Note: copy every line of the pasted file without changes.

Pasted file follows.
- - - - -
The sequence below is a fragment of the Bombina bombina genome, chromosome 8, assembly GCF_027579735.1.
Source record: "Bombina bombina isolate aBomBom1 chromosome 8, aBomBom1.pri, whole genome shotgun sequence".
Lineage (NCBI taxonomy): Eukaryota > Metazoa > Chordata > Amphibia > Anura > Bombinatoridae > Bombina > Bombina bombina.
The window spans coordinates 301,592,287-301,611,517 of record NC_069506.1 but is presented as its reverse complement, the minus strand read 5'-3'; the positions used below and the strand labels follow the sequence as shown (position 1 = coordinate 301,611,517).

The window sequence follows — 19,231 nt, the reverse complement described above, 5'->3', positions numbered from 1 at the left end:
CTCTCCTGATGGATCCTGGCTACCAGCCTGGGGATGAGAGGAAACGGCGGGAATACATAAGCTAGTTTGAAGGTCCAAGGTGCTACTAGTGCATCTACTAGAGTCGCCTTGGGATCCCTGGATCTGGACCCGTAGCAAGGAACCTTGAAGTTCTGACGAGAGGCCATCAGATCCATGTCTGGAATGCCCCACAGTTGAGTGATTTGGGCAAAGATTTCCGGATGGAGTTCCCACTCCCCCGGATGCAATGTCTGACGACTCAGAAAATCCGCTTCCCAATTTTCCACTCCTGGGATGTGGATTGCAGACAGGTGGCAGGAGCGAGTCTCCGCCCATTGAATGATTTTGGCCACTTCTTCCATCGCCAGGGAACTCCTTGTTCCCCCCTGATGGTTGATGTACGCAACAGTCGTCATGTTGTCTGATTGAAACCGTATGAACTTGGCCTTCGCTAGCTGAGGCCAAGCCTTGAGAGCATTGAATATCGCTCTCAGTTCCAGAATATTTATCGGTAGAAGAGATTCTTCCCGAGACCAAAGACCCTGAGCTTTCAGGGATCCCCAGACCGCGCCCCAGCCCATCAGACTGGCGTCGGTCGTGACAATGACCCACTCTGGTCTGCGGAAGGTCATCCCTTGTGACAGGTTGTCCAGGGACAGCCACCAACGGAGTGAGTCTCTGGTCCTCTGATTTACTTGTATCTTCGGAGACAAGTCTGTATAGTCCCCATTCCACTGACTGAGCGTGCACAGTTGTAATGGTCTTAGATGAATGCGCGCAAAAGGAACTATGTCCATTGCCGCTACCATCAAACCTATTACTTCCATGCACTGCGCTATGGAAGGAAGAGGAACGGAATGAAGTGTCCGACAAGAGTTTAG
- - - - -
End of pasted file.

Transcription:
The sequence below is a fragment of the Bombina bombina genome, chromosome 8, assembly GCF_027579735.1.
Source record: "Bombina bombina isolate aBomBom1 chromosome 8, aBomBom1.pri, whole genome shotgun sequence".
Lineage (NCBI taxonomy): Eukaryota > Metazoa > Chordata > Amphibia > Anura > Bombinatoridae > Bombina > Bombina bombina.
The window spans coordinates 301,592,287-301,611,517 of record NC_069506.1 but is presented as its reverse complement, the minus strand read 5'-3'; the positions used below and the strand labels follow the sequence as shown (position 1 = coordinate 301,611,517).

The window sequence follows — 19,231 nt, the reverse complement described above, 5'->3', positions numbered from 1 at the left end:
CTCTCCTGATGGATCCTGGCTACCAGCCTGGGGATGAGAGGAAACGGCGGGAATACATAAGCTAGTTTGAAGGTCCAAGGTGCTACTAGTGCATCTACTAGAGTCGCCTTGGGATCCCTGGATCTGGACCCGTAGCAAGGAACCTTGAAGTTCTGACGAGAGGCCATCAGATCCATGTCTGGAATGCCCCACAGTTGAGTGATTTGGGCAAAGATTTCCGGATGGAGTTCCCACTCCCCCGGATGCAATGTCTGACGACTCAGAAAATCCGCTTCCCAATTTTCCACTCCTGGGATGTGGATTGCAGACAGGTGGCAGGAGCGAGTCTCCGCCCATTGAATGATTTTGGCCACTTCTTCCATCGCCAGGGAACTCCTTGTTCCCCCCTGATGGTTGATGTACGCAACAGTCGTCATGTTGTCTGATTGAAACCGTATGAACTTGGCCTTCGCTAGCTGAGGCCAAGCCTTGAGAGCATTGAATATCGCTCTCAGTTCCAGAATATTTATCGGTAGAAGAGATTCTTCCCGAGACCAAAGACCCTGAGCTTTCAGGGATCCCCAGACCGCGCCCCAGCCCATCAGACTGGCGTCGGTCGTGACAATGACCCACTCTGGTCTGCGGAAGGTCATCCCTTGTGACAGGTTGTCCAGGGACAGCCACCAACGGAGTGAGTCTCTGGTCCTCTGATTTACTTGTATCTTCGGAGACAAGTCTGTATAGTCCCCATTCCACTGACTGAGCGTGCACAGTTGTAATGGTCTTAGATGAATGCGCGCAAAAGGAACTATGTCCATTGCCGCTACCATCAAACCTATTACTTCCATGCACTGCGCTATGGAAGGAAGAGGAACGGAATGAAGTGTCCGACAAGAGTTTAG